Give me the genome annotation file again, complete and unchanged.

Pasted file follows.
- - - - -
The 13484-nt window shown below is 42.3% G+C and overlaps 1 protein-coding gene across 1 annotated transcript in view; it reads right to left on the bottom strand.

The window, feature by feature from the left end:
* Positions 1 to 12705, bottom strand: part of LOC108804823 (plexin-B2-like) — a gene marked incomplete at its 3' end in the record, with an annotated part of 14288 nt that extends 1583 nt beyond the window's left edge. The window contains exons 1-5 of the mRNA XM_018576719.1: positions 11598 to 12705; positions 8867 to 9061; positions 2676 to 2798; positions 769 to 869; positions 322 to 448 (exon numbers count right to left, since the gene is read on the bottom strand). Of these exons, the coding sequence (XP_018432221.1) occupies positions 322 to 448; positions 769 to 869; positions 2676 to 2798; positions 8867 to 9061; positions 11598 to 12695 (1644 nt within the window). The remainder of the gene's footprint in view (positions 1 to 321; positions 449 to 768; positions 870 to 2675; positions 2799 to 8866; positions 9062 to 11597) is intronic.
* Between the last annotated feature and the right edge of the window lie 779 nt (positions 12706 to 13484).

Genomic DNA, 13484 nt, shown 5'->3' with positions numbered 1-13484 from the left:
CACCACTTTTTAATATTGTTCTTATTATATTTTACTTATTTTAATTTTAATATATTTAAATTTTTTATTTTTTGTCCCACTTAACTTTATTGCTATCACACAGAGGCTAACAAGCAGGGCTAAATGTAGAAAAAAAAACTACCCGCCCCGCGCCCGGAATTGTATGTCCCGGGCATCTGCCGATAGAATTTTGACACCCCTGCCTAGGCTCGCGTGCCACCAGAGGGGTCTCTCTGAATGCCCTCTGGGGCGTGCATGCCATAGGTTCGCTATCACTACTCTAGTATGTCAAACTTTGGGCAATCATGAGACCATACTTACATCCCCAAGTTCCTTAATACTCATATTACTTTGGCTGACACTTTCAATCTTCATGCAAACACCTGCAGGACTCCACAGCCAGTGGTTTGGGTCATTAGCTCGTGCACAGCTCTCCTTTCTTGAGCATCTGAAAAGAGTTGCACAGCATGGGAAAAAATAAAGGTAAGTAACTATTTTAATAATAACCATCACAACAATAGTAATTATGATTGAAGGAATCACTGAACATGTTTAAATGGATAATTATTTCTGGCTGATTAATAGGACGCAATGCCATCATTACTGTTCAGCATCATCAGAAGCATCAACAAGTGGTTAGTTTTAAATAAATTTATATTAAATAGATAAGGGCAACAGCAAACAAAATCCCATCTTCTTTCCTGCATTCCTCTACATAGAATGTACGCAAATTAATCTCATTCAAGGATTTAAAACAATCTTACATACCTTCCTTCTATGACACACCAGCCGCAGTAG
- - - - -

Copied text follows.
The 13484-nt window shown below is 42.3% G+C and overlaps 1 protein-coding gene across 1 annotated transcript in view; it reads right to left on the bottom strand.

The window, feature by feature from the left end:
* Positions 1 to 12705, bottom strand: part of LOC108804823 (plexin-B2-like) — a gene marked incomplete at its 3' end in the record, with an annotated part of 14288 nt that extends 1583 nt beyond the window's left edge. The window contains exons 1-5 of the mRNA XM_018576719.1: positions 11598 to 12705; positions 8867 to 9061; positions 2676 to 2798; positions 769 to 869; positions 322 to 448 (exon numbers count right to left, since the gene is read on the bottom strand). Of these exons, the coding sequence (XP_018432221.1) occupies positions 322 to 448; positions 769 to 869; positions 2676 to 2798; positions 8867 to 9061; positions 11598 to 12695 (1644 nt within the window). The remainder of the gene's footprint in view (positions 1 to 321; positions 449 to 768; positions 870 to 2675; positions 2799 to 8866; positions 9062 to 11597) is intronic.
* Between the last annotated feature and the right edge of the window lie 779 nt (positions 12706 to 13484).

Genomic DNA, 13484 nt, shown 5'->3' with positions numbered 1-13484 from the left:
CACCACTTTTTAATATTGTTCTTATTATATTTTACTTATTTTAATTTTAATATATTTAAATTTTTTATTTTTTGTCCCACTTAACTTTATTGCTATCACACAGAGGCTAACAAGCAGGGCTAAATGTAGAAAAAAAAACTACCCGCCCCGCGCCCGGAATTGTATGTCCCGGGCATCTGCCGATAGAATTTTGACACCCCTGCCTAGGCTCGCGTGCCACCAGAGGGGTCTCTCTGAATGCCCTCTGGGGCGTGCATGCCATAGGTTCGCTATCACTACTCTAGTATGTCAAACTTTGGGCAATCATGAGACCATACTTACATCCCCAAGTTCCTTAATACTCATATTACTTTGGCTGACACTTTCAATCTTCATGCAAACACCTGCAGGACTCCACAGCCAGTGGTTTGGGTCATTAGCTCGTGCACAGCTCTCCTTTCTTGAGCATCTGAAAAGAGTTGCACAGCATGGGAAAAAATAAAGGTAAGTAACTATTTTAATAATAACCATCACAACAATAGTAATTATGATTGAAGGAATCACTGAACATGTTTAAATGGATAATTATTTCTGGCTGATTAATAGGACGCAATGCCATCATTACTGTTCAGCATCATCAGAAGCATCAACAAGTGGTTAGTTTTAAATAAATTTATATTAAATAGATAAGGGCAACAGCAAACAAAATCCCATCTTCTTTCCTGCATTCCTCTACATAGAATGTACGCAAATTAATCTCATTCAAGGATTTAAAACAATCTTACATACCTTCCTTCTATGACACACCAGCCGCAGTAG